As discussed in the earlier part, King developed a framework which allows it to take promising games from their portal, and shape them to successful social and mobile games. The Saga Framework is a system built around the games, adding a social layer and a monetization layer which are based on techniques King keeps optimizing all the time. In this post I’ll cover the Social Layer and Monetization Layer.
Session Start Flow
Every time a Saga game loads this exact flow takes place:
Once the loading of the game is complete, the first pop-up players see is the Mass Request (One exception: first-time players get the tutorial. No pop-ups). There are two types of Mass Request panels: Mass Invite and Mass Gift.
Virality tool. The pop-up presents 8 – 12 random friends who don’t have the game installed, with a check box next to each. The default state is of the check boxes is “Select All” but the player can check/uncheck any of their friends. Pressing “Invite” brings up a Facebook dialog for the player to approve the requests, and then sends an Invite to all the listed friends. KPI Affected: Virality, New Users, DAU.
Retention Tool. While visually and functionally identical to the Mass Invite, this time the players aren’t asked to simply invite their friends, but to send them a gift. The exact gift is selected randomly and presented to the players so they’ll knows what they’re sending. This can be Free Life, Extra moves, Game currency etc. The fact that this is a gift-sending request increases the effectiveness. The sending player has higher chance of sending (thus helping her friends) and the receiving friend has a higher chance of accepting the gift and entering the game. KPI Affected: Retention, DAU.
King seems to run two types of inboxes:
This is a simple list of all the gifts the player received as well as requests for help her friends sent her. Target KPIs: Retention, Engagement.
King experiments with several group types but these are very clear:
- Help Friends – Requests from friends for more lives, extra moves, game currency etc. King groups these requests and the player can gift back with one button.
Target KPI: Retention
- Gifts from Friends – These gifts can be easily claimed (and sent back) with one button.
Target KPIs: Retention, Engagement.
- Content Unlock Request – In some games King gates the progress and conditions it on either paying game currency (which you often need to buy for real money) or getting “tickets” from other players (social payment). These tickets are holding players in place and it’s important to king these players will not have to wait for too long. Therefore, tickets for unlocking content get their own group to increase visibility and have the players send them more quickly.
Target KPIs: Retention, Engagement.
Our position within a group is a key element in our identity as human beings. Most modern /western cultures are based on the idea that social position is dynamic and that members of a group should always aspire to improve their position within it. This motivation to improve social ranking is a very strong driving force in games if implemented correctly, and King makes a big effort to do just that. There are two levels of social ranking – Global (= by level unlocked) and Local (= within each level)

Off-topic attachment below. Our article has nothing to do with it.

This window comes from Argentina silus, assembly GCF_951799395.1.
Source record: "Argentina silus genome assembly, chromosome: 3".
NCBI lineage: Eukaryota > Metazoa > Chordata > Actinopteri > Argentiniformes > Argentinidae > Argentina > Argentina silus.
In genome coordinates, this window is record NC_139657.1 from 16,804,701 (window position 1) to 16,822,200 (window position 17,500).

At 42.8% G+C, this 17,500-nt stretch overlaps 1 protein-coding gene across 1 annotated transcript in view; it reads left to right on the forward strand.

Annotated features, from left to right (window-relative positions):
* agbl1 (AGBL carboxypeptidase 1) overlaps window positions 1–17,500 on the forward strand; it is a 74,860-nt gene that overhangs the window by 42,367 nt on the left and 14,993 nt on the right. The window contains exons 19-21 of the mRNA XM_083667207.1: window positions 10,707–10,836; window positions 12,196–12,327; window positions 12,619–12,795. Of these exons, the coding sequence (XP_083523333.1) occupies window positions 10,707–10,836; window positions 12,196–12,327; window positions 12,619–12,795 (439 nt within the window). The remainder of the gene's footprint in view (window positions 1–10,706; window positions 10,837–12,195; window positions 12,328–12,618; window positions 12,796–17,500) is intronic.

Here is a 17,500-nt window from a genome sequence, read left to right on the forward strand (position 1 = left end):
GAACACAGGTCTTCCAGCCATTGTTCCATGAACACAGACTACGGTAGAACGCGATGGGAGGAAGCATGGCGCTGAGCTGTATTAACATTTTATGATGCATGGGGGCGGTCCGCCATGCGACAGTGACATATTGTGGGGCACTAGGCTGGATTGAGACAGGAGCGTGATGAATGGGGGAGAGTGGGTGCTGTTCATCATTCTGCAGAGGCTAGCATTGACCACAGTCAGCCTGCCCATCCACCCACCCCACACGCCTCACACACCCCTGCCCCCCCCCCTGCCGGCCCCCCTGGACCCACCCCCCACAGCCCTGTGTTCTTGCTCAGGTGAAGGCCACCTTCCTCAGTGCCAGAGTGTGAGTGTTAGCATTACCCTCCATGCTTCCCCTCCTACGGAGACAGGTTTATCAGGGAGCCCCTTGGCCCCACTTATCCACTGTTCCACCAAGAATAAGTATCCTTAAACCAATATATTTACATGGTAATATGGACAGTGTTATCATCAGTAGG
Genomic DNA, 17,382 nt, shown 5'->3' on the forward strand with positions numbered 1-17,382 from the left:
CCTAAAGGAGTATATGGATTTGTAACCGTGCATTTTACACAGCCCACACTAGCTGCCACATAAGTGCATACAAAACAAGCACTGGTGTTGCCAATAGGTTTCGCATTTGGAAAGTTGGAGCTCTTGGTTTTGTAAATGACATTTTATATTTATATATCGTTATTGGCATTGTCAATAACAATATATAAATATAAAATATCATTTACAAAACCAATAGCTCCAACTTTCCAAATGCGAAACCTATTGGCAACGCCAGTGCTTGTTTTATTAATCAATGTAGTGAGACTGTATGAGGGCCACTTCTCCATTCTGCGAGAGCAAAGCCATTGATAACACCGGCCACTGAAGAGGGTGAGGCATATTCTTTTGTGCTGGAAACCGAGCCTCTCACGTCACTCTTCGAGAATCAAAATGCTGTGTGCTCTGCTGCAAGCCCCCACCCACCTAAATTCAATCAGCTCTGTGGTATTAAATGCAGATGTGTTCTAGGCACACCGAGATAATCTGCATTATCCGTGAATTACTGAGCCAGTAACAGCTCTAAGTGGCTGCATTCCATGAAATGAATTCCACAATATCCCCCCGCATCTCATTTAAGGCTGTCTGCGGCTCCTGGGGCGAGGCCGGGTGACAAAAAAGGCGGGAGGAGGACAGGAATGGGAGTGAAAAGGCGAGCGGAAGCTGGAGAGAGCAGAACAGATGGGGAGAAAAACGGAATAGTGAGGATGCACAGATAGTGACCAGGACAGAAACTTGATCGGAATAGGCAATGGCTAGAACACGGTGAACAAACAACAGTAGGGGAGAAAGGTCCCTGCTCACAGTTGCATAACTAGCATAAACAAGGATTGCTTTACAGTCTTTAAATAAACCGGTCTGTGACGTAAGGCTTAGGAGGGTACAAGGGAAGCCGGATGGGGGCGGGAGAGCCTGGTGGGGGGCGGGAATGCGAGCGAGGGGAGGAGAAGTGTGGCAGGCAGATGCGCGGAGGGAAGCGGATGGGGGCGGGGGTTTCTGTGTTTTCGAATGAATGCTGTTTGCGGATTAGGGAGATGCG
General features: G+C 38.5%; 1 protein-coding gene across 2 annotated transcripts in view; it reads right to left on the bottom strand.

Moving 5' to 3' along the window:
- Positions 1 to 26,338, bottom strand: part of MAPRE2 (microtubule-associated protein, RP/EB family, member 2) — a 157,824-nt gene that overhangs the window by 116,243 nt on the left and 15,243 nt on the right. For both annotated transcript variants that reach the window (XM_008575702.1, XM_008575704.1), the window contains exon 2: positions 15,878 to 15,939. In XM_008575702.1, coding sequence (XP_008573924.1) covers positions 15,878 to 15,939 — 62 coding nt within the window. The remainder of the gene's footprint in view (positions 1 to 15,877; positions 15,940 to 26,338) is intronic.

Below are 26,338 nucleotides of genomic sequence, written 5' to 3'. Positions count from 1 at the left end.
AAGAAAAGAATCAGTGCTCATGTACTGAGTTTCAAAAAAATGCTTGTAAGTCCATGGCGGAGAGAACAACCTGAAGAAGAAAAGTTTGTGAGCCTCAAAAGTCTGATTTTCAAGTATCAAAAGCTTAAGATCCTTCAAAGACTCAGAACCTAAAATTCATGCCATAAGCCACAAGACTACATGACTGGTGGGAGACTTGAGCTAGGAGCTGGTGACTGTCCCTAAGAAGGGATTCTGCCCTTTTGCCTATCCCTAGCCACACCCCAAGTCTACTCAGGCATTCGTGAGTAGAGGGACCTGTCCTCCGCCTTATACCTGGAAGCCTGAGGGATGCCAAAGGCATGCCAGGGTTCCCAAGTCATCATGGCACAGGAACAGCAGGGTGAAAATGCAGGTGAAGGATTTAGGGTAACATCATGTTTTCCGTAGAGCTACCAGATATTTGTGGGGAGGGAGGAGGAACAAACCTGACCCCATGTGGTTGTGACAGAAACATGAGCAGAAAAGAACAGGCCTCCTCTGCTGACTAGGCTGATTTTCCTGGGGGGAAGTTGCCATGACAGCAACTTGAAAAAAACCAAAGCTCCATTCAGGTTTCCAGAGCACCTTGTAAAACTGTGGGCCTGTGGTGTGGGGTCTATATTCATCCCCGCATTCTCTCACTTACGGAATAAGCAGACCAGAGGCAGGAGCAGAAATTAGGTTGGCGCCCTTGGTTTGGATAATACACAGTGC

The Lobby Map is where players visually see how far they progressed in the game, and where their friends are. Since there is only one clear path that connects all the levels, without any intersections, players that have completed more levels are visibly ahead of players who didn’t yet. This serves both as a reminder for players of their position and a clear goal of who they need to pass next to get ahead. Kings makes sure passing a friend on the map becomes a positive event for the player as well as an opportunity to increase virality/discovery. Whenever players passes their friends a special panel appears highlighting the event and offering to brag about it.
In addition to the global ranking, each level has its own internal ranking based on score, mirroring the same mechanics used in the global ranking. Each level has a leaderboard, which is presented as an add-on to every other level-related panel (for a full list and screenshots check the first part of this analysis). Players can see their rank in each level and are urged to beat their friends. Exactly like in the Global Ranking, when a player beats a friend’s score in a certain level, the game presents a special Beat a Friend panel to make it a positive experience and encourage the players to ‘share’ the even on the social channels.
The world is divided to 2 groups of people: Those who beg everyone for extra lives on Candy Crush, and those who already found the date-changing trick on mobile. Gifts are only received from the Inbox. Players can, however, send gifts from several places:
- Mass Gift Panel
- Inbox – As an “Accept and Gift Back” mechanism. Clicking the button to accept a gift automatically sends one back.
- Leaderboard – Next to each friend listed in the leaderboard there is a heart that allows sending that friend an extra life.
- Map – Just like in the leaderboard, images of friends are shown on the map has a tiny red heart on the bottom right. Clicking that heart sends a life to that player. Players who already received a life that day will have a green check mark on them and won’t be clickable.
- No More Lives – When players have used up all the lives they had, the game will show this panel, offering players to refill their lives by paying, or requesting lives from friends.